Aleksandra Goryachkina grabs the lead in round 8
Aleksandra Goryachkina wins the 8th game and leads the Women’s World Chess Championship by one point: 4½-3½. The World Champion Ju Wenjun only has four games left to overturn the score and retain her title.
Regardless of the outcome, it has become increasingly clear that Goryachkina is punching above her rating. In this match, she has demonstrated grit, patience, and perseverance of a +2600 player. Will it be enough to become the next World Champion?
In today’s Queen’s Gambit, Ju Wenjun (playing Black) opted for an unorthodox 8…Ne4. A quick engine search showed that White scored 71% in over 70 games played. It is unclear why Ju went for this line. At the press conference, Ju admitted that after 17.dxc5 she felt that the game was getting out of hand and she struggled to come up with an equalising plan.
Goryachkina continued to push, while Black seemed to always go for safer, more passive options. An example of this was 25… Qg7, protecting a dead-weight h pawn, instead of a much more dynamic and intuitive Nd7 — a reflection of how Ju has played this match.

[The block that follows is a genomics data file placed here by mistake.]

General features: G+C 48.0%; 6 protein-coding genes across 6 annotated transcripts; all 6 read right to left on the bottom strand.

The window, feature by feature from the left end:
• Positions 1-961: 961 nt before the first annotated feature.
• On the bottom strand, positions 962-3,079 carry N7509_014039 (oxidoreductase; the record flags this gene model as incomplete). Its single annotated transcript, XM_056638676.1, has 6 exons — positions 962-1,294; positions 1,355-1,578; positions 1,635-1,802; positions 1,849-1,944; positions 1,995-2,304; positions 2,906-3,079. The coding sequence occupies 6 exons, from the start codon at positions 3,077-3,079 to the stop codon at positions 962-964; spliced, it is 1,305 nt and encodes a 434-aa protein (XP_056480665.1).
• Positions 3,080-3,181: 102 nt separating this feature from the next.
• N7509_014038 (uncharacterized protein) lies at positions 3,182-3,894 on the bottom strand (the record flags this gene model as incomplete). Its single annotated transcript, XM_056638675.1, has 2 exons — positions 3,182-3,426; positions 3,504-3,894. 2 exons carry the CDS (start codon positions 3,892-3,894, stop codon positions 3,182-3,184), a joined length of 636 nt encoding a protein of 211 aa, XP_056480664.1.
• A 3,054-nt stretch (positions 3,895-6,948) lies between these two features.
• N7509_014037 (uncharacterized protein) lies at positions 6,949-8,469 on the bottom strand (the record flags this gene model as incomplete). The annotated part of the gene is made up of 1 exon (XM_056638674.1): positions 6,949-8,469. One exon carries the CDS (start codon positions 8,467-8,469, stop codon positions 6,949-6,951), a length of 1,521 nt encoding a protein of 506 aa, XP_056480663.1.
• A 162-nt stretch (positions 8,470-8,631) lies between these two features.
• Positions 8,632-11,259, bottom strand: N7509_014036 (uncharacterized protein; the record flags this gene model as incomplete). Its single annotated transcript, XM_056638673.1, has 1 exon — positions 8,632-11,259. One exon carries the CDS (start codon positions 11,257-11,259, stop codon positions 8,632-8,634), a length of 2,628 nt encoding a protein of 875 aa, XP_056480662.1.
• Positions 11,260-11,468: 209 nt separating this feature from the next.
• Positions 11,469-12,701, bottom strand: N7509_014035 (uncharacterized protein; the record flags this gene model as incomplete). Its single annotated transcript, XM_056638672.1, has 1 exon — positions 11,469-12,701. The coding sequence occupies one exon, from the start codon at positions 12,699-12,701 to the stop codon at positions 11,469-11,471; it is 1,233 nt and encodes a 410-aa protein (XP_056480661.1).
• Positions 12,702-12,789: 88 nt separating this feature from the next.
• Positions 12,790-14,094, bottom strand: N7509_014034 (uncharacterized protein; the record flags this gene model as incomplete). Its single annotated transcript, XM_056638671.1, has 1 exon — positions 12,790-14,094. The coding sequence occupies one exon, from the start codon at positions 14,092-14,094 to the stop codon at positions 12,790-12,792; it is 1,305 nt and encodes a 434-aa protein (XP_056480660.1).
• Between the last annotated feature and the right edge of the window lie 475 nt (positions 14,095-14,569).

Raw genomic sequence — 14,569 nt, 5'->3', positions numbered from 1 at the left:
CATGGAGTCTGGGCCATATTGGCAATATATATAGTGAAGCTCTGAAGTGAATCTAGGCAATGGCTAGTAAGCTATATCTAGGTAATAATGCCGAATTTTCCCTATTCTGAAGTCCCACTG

Presented with a golden opportunity, Goryachkina played exceptionally well. She was not perfect: 32.b5! would have ended the game on the spot, before the time control. Nevertheless, 32.Be4 was good enough, and Aleksandra was still winning. Goryachkina felt that after 37.e6 this was a game she was not going to let go.
Aleksandra Goryachkina v Ju Wenjun
The next game is a test for Goryachkina. For the first time in the match, she is now the hunted. Suddenly, this is her World Championship to lose.
Game 9 is Sunday, 19th January 2020, at 15:30 local time.
Ye Jiangchuan, President of the Chinese Chess Association Efim Zvenyatsky, Art Director of the Gorky Drama Theatre made the first symbolic move of Game 8.
Former World Champion Hou Yifan joined Nigel Short. She will be a co-commentator for the remaining games of the match.
Summary of the match
Game One ended in a draw after a marathon 97 move game while the Game Two was a short draw. Game Three ended also ended in a draw after 85 moves. Ju Wenjun won Game Four while Aleksandra Goryachkina won Game Five. Game Six and seven both ended in a draw.